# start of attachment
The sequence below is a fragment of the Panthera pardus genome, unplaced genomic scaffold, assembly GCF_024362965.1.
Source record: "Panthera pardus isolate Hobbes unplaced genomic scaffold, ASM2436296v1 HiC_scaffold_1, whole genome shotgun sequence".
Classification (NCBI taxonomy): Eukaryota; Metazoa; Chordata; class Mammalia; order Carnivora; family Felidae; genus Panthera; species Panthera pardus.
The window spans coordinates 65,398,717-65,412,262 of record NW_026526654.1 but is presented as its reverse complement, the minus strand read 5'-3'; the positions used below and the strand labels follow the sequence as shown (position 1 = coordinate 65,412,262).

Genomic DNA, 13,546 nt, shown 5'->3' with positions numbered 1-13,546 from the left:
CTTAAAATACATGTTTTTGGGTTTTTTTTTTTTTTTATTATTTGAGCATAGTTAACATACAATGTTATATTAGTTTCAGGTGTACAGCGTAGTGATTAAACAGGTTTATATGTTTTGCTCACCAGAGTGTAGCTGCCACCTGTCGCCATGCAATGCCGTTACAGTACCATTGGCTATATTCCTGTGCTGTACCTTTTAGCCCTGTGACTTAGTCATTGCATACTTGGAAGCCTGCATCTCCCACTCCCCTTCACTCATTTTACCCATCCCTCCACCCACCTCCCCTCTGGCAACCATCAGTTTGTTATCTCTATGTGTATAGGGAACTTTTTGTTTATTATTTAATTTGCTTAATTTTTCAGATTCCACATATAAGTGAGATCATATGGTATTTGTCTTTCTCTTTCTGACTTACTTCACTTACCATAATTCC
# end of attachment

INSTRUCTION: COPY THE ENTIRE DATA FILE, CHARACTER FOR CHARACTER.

The sequence below is a fragment of the Panthera pardus genome, unplaced genomic scaffold, assembly GCF_024362965.1.
Source record: "Panthera pardus isolate Hobbes unplaced genomic scaffold, ASM2436296v1 HiC_scaffold_1, whole genome shotgun sequence".
Classification (NCBI taxonomy): Eukaryota; Metazoa; Chordata; class Mammalia; order Carnivora; family Felidae; genus Panthera; species Panthera pardus.
The window spans coordinates 65,398,717-65,412,262 of record NW_026526654.1 but is presented as its reverse complement, the minus strand read 5'-3'; the positions used below and the strand labels follow the sequence as shown (position 1 = coordinate 65,412,262).

Genomic DNA, 13,546 nt, shown 5'->3' with positions numbered 1-13,546 from the left:
CTTAAAATACATGTTTTTGGGTTTTTTTTTTTTTTTATTATTTGAGCATAGTTAACATACAATGTTATATTAGTTTCAGGTGTACAGCGTAGTGATTAAACAGGTTTATATGTTTTGCTCACCAGAGTGTAGCTGCCACCTGTCGCCATGCAATGCCGTTACAGTACCATTGGCTATATTCCTGTGCTGTACCTTTTAGCCCTGTGACTTAGTCATTGCATACTTGGAAGCCTGCATCTCCCACTCCCCTTCACTCATTTTACCCATCCCTCCACCCACCTCCCCTCTGGCAACCATCAGTTTGTTATCTCTATGTGTATAGGGAACTTTTTGTTTATTATTTAATTTGCTTAATTTTTCAGATTCCACATATAAGTGAGATCATATGGTATTTGTCTTTCTCTTTCTGACTTACTTCACTTACCATAATTCC